The monthly Peace Index of the Israel Democracy Institute and Tel Aviv University, published today, found that Israelis think that the forces that unite Israeli Jews and American Jews are stronger than the forces that separate them; a significant portion of the public believe that the Prime Minister failed to deal with the Iranian threat; and a significant majority of the public think that the Recommendations Law should not be approved

The Israelis Still believe that the IDF should be the People’s Army and Want Ultra-Orthodox People to Enlist

Polling data finds that far more Israelis distrust their leaders today than in 1967.

Ahead of Israel Independence Day: If we are willing to turn down the volume of the extreme voices and listen instead to the mainstream representatives in each of Israel's sectors, we will find cause for optimism about the shared Israeli future.

Is Israeli democracy weak, fragile and on the brink of collapse, or is it robust, stable and resilient? 

The Peace Index has shown us that when it comes to the political situation, the majority of the Israeli Jewish population is in a conceptual fog. On the one hand, the Israeli center and center-left has become growingly frustrated and disillusioned with the option of peace as it was perceived in the early ‘90s. On the other hand, the center and center-right have come to acknowledge that there must be a solution and that this solution could mean some type of splitting of the land, most probably a two-state solution. This article was first published by the Jerusalem Post.

How do Jews in Israel see their connection with Jews in the Diaspora? In preparation for the first <a href="" target="_blank">Jewish Media Summit</a> (JMS), IDI's Guttman Center for Surveys conducted a survey of the attitudes of Israeli Jews toward Diaspora Jewry.

Prof. Tamar Hermann, head of IDI's Guttman Center for Surveys, discusses the findings of the 2013 Israeli Democracy Index, which was submitted to President Shimon Peres on October 6, 2013.

Each year, the Israel Democracy Institute checks the health of Israeli democracy by means of the annual Israeli Democracy Index. In an op-ed in Yedioth Ahronoth, Prof. Tamar Hermann discusses the 2013 Index, which was submitted to President Shimon Peres on October 6, 2013.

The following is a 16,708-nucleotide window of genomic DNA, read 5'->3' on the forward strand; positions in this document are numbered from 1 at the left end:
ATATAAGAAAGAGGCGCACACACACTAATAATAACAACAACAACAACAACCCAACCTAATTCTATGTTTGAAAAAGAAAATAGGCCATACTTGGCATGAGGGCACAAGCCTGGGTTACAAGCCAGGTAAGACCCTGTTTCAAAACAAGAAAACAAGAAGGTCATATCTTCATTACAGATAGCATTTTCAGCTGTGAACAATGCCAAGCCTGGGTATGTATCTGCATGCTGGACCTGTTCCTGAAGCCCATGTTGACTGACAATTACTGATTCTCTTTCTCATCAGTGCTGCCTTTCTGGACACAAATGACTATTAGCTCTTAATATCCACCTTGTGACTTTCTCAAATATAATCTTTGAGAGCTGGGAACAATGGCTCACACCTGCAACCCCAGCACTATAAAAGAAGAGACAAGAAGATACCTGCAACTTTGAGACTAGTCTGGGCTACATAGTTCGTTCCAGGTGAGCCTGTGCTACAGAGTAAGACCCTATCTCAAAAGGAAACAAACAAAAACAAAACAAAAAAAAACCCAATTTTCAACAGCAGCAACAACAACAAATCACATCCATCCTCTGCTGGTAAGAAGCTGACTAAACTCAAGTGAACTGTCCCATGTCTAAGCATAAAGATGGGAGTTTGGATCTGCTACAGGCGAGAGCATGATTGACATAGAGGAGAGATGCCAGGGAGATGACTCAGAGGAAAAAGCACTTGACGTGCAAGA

What percentage of Jews in Israel define themselves as Reform or Conservative? What is their ethnic origin? Do they see themselves as being on the political and economic Right or Left? This article provides a glimpse into denominations of Judaism that exist in Israel, but for which there is very little current data.

IDI Senior Fellow Prof. Tamar Hermann, head of IDI's Guttman Center for Surveys, shares findings on the Israeli Jewish public's support of the right of the Women of the Wall to pray while wearing prayer shawls and phylacteries.

In an op-ed in <em>Yedioth Ahronoth</em>, IDI Senior Fellow Prof. Tamar Hermann, head of the Guttman Center for Surveys, shares observations about the lack of public interest in President Obama's visit to Israel, citing figures from the February–March 2013 Peace Index. 

This paper, which was prepared for presentation at a conference of the WZB Social Science Research Center in Berlin by IDI Senior Fellow Prof. Tamar Hermann, shares the dilemmas faced by the Guttman Center research team in preparing the annual Israeli Democracy Index in general and in preparing 2011 Israeli Democracy Index in particular. 


An evening dedicated to the findings of a study of the National Religious Sector conducted by IDI's Guttman Center for Surveys

  • Live
  • Open to the public
  • Hebrew